By Niraj Chokshi
United Airlines lost $1.9 billion in the fourth quarter, bringing its total losses for 2020 to just over $7 billion, its worst year since merging with Continental Airlines a decade ago. Despite that terrible loss, the airline said it expects 2021 to be a “transition year” as it prepares for a recovery from the coronavirus pandemic.
“The truth is that Covid-19 has changed United Airlines forever,” the company’s chief executive, Scott Kirby, said in a statement. “The passion, teamwork and perseverance that the United team showed in 2020 is exactly what will help us build a new United Airlines that’s better, stronger and more profitable than ever.”
The airline reported about $3.4 billion in operating revenue in the final three months of last year, down more than two-thirds from the same period in 2019. It ended the year with access to nearly $20 billion in cash or cash-equivalent funds, not including federal stimulus loans.
Delta Air Lines last week reported a $12.4 billion loss in 2020, capping what its chief executive called the “toughest year in Delta’s history.”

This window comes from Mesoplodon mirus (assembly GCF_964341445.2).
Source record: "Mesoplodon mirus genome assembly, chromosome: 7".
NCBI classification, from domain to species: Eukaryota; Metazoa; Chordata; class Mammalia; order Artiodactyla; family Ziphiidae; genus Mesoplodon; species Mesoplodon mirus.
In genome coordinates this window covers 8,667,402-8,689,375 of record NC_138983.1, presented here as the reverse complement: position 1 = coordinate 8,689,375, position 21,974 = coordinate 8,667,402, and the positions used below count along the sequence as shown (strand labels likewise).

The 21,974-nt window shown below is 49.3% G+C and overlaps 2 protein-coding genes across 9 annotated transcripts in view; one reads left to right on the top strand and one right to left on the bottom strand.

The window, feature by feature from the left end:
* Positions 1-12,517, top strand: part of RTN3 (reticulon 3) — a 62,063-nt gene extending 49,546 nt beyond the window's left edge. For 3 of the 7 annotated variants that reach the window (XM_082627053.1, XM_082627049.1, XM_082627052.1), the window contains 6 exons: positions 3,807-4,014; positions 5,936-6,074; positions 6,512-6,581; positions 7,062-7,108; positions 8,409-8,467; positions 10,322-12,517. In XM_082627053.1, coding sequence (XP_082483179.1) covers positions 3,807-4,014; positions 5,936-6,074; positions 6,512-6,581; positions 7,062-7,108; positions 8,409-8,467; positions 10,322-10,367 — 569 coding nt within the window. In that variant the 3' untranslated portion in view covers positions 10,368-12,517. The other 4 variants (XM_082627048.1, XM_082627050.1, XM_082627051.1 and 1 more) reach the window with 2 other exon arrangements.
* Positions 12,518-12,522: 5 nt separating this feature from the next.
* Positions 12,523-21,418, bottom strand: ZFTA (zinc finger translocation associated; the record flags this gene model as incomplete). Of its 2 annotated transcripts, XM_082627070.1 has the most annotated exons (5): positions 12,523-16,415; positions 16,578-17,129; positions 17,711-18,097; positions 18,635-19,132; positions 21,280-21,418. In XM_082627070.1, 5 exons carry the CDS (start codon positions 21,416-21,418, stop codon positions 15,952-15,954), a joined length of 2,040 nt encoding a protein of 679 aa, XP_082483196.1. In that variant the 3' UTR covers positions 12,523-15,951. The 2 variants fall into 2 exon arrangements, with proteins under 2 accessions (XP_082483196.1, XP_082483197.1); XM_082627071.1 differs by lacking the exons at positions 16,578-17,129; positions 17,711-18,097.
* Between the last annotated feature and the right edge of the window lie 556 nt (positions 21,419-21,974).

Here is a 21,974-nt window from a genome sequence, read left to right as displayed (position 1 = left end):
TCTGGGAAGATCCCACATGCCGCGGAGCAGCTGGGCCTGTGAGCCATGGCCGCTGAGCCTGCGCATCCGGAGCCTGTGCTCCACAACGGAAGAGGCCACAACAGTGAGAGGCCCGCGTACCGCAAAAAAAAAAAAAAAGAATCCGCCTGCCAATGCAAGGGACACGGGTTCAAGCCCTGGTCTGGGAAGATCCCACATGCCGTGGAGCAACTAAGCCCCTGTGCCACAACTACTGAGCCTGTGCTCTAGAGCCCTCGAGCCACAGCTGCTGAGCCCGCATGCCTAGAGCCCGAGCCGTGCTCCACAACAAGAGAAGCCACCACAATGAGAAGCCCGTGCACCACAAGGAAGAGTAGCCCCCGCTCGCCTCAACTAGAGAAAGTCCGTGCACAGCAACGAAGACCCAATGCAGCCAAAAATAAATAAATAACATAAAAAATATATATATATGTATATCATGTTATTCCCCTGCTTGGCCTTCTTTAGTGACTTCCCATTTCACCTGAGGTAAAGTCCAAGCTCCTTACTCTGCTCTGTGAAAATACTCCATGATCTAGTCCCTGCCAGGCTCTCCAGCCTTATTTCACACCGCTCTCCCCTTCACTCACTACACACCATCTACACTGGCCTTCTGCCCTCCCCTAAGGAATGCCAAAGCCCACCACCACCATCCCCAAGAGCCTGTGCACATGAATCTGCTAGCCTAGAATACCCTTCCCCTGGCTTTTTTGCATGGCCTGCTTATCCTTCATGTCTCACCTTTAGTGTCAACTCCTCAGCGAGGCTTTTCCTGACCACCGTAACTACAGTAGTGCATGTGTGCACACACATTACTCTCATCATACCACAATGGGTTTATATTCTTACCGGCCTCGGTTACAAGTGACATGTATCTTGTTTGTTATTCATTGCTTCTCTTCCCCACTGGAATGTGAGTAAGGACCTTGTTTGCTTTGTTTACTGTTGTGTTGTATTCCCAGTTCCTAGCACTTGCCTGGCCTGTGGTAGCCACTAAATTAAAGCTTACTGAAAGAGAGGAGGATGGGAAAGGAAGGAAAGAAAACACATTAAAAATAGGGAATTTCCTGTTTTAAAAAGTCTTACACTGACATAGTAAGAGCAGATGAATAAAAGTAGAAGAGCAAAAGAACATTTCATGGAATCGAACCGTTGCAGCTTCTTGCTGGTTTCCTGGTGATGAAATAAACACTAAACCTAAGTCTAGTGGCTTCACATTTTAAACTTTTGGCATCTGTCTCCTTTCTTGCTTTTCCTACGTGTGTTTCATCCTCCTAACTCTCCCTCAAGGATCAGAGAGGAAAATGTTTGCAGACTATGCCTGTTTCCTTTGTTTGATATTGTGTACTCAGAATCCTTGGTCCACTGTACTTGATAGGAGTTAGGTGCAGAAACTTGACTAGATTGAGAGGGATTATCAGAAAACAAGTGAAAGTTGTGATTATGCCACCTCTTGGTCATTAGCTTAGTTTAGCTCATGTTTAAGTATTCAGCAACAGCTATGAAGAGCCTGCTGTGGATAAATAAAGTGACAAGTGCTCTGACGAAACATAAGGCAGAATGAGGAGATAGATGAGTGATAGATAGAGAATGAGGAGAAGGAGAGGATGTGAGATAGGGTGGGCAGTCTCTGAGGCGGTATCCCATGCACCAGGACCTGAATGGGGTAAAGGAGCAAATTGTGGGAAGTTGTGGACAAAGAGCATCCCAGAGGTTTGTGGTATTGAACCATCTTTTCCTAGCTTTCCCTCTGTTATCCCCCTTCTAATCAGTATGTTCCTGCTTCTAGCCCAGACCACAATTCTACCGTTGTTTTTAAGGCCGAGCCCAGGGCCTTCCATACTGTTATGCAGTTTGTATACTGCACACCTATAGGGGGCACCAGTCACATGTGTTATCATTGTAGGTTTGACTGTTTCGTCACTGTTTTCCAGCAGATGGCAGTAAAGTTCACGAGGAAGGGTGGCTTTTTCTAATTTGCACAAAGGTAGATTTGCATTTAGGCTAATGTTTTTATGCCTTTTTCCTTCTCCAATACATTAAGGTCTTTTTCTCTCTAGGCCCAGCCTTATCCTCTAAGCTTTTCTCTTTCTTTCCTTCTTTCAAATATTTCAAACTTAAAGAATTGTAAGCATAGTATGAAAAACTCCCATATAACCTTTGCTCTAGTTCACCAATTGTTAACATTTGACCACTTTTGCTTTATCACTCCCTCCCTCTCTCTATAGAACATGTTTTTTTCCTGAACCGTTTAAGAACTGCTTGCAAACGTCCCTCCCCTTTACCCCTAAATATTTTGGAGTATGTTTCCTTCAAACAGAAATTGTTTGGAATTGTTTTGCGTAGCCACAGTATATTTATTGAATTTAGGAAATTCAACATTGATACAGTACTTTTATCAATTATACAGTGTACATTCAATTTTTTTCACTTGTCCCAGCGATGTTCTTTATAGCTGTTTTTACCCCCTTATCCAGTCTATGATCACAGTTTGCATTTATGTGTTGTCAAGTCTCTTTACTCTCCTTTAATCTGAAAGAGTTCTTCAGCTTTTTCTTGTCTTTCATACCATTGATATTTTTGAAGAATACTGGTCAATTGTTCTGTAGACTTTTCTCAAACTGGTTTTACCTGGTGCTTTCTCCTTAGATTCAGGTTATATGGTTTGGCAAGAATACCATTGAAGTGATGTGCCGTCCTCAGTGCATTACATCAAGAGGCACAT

In anticipation of a recovery, United has resumed major maintenance and engine overhauls so that planes sidelined by weak demand will be ready as more people start flying again, it said.
But that recovery is unlikely to arrive for quite some time. United said it expects to bring in about a third as much operating revenue in the first quarter of this year as it did during the same three months in 2019. Most analysts believe the airline industry will not fully recover from the pandemic for several years.
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